One of the reasons often given for doing only a partial RCIA process is a lack of volunteers. So let’s look closely at how you can redeploy your current volunteers more efficiently. I’m going to imagine you have a team of three people, plus sponsors or godparents as needed. You may have fewer than that, but these principles will still work. Certainly if you have more than that, they will work.
Limit the inquiry process to true seekers
Let’s look at inquiry. What is the inquiry period in the first place? Flip open your RCIA text to paragraph 36 and underline this sentence:
It is a time of evangelization. Thus those who are not yet Christians, their hearts opened by the Holy Spirit, may believe and be freely converted to the Lord.
So inquiry is not a place for Christians. Usually. It is sometimes the case that a person baptized as a child was never raised in the faith and has never “freely converted to the Lord.” That Christian could be in inquiry. But the faithful Protestants who are married to Catholics, who believe in Jesus and go to church, do not belong in inquiry. Where do they belong? That’s a subject for another post, but the short answer is, if they believe in Jesus and they are going to church, they are not our first concern.
To see what I mean, flip open another book, if you have it: the General Directory for Catechesis. (You can also read it online.) Turn to paragraph 46:
The Church “exists in order to evangelize” that is “the carrying forth of the Good News to every sector of the human race so that by its strength it may enter into the hearts of men and renew the human race”.
The period of inquiry is for those who have never heard the Good News, or who have only recently heard it, and have felt something stir in their hearts.
In many places, if you start dealing with only the unconverted in the inquiry stage, you will be dealing with many fewer people. If you are used to having something like a six week “precatechumenate,” and you go from perhaps 20 “inquirers” to three or four true seekers, the psychic workload is less. But you still have those six weeks to cover. And I’m sitting here urging you to turn that into 52 weeks. How is that going to work?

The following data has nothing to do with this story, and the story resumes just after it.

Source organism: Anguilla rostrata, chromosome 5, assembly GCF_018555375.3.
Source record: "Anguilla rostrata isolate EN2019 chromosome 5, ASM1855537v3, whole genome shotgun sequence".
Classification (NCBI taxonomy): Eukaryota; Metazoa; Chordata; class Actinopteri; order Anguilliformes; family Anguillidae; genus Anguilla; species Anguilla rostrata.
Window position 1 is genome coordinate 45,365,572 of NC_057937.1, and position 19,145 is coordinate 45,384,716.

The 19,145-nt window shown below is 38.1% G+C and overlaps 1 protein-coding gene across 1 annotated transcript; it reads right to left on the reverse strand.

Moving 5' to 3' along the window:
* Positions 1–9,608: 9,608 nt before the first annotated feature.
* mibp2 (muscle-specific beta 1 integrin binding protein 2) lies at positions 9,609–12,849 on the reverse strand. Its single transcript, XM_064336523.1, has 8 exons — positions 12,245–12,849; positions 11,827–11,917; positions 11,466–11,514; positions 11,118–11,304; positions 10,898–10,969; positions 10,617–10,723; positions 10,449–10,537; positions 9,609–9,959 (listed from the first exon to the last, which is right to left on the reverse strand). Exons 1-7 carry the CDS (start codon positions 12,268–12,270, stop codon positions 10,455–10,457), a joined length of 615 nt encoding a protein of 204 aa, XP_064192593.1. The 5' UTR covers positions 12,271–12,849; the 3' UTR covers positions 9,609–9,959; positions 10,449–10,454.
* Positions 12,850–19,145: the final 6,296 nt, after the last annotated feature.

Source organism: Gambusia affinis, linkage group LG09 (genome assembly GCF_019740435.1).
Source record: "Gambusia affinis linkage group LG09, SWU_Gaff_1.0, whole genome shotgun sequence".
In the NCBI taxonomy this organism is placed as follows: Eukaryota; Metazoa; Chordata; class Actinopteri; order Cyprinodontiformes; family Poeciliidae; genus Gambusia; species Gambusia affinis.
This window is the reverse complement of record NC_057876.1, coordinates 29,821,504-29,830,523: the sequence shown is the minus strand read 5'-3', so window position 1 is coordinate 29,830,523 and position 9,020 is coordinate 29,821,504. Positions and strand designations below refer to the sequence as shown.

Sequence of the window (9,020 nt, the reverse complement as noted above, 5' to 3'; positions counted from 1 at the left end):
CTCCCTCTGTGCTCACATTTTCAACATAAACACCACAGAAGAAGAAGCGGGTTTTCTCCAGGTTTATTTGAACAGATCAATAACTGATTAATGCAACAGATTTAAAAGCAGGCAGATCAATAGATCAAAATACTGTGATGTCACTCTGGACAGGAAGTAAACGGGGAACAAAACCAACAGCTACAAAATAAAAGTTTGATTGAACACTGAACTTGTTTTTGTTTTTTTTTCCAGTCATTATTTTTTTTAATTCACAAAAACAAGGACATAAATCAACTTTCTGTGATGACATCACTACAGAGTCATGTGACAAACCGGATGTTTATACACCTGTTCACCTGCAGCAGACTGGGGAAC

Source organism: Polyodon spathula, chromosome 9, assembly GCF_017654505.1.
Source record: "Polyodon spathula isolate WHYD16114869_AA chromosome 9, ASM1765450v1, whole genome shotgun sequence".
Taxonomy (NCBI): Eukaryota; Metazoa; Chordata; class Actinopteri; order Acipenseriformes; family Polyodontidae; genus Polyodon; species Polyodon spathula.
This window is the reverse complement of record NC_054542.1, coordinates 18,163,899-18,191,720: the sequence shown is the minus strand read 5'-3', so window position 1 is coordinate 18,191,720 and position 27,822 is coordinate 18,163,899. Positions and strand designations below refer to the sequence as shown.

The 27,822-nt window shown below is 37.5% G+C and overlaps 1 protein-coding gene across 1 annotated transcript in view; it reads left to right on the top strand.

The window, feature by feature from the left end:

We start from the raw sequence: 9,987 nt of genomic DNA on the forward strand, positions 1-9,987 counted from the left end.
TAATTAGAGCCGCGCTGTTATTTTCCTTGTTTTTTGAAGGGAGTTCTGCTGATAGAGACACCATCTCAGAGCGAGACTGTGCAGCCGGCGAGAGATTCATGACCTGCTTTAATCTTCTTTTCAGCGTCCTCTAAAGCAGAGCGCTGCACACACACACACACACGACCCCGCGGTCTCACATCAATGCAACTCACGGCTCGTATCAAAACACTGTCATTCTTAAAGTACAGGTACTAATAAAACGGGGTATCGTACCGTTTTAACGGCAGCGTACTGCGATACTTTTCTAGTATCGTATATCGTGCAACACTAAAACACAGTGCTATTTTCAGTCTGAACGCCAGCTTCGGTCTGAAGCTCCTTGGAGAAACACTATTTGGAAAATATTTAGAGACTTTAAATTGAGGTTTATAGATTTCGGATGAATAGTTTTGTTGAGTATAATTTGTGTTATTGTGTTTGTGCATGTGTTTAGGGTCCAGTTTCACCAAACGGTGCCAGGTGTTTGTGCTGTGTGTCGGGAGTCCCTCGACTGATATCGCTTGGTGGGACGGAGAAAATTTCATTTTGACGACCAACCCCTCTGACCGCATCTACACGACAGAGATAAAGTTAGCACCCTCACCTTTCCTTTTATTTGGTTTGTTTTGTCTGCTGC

Two steps to a continuous inquiry
Let me suggest two steps. First, take your six meetings and spread them out evenly over the course of a year. If you can manage to meet once a month, great! But if not, stick with every other month for now.
Next, go round up all those folks you would have gotten anyway to be sponsors for the Protestants. Ask them each to take a week of the year to invite the inquirers to dinner, or coffee, or their kid’s soccer game. They don’t have to do any teaching. They just have to “be Catholic” in front of the inquirers. Get them to commit to as many weeks as you need to fill the year. If you would have had 20 sponsors, they would each need to commit to three or four weeks out of the year. Ten would-have-been sponsors means each of them picking up eight weeks. Not doing anything extra except setting out more plates. If you can’t get enough help to cover all the weeks of the year, cover two or three weeks out of each month.
The great part of this is, inquirers can start at anytime of the year. Someone shows up in July, you send them to Shirley’s house for dinner. Someone comes in October, they go with Joe’s family to pick out pumpkins. Meantime, you are holding your monthly or semi-monthly sessions with the inquirers to discover what their questions are and what they are learning about Catholics.
Obviously, this is all going to be a lot easier with more help. So don’t settle for this plan; use it as a starting place. Always be asking folks to help you and to take on more responsibility. Eventually, the Spirit will lead you to future team members. But for now, you can take your current workload and redistribute your energy into a continuous inquiry process.
In a future post, I’ll discuss how you might try a similar method with catechetical sessions for the catechumens. In the meantime, chime in on the comments and let me know why you think this will or won’t work in your particular setting.
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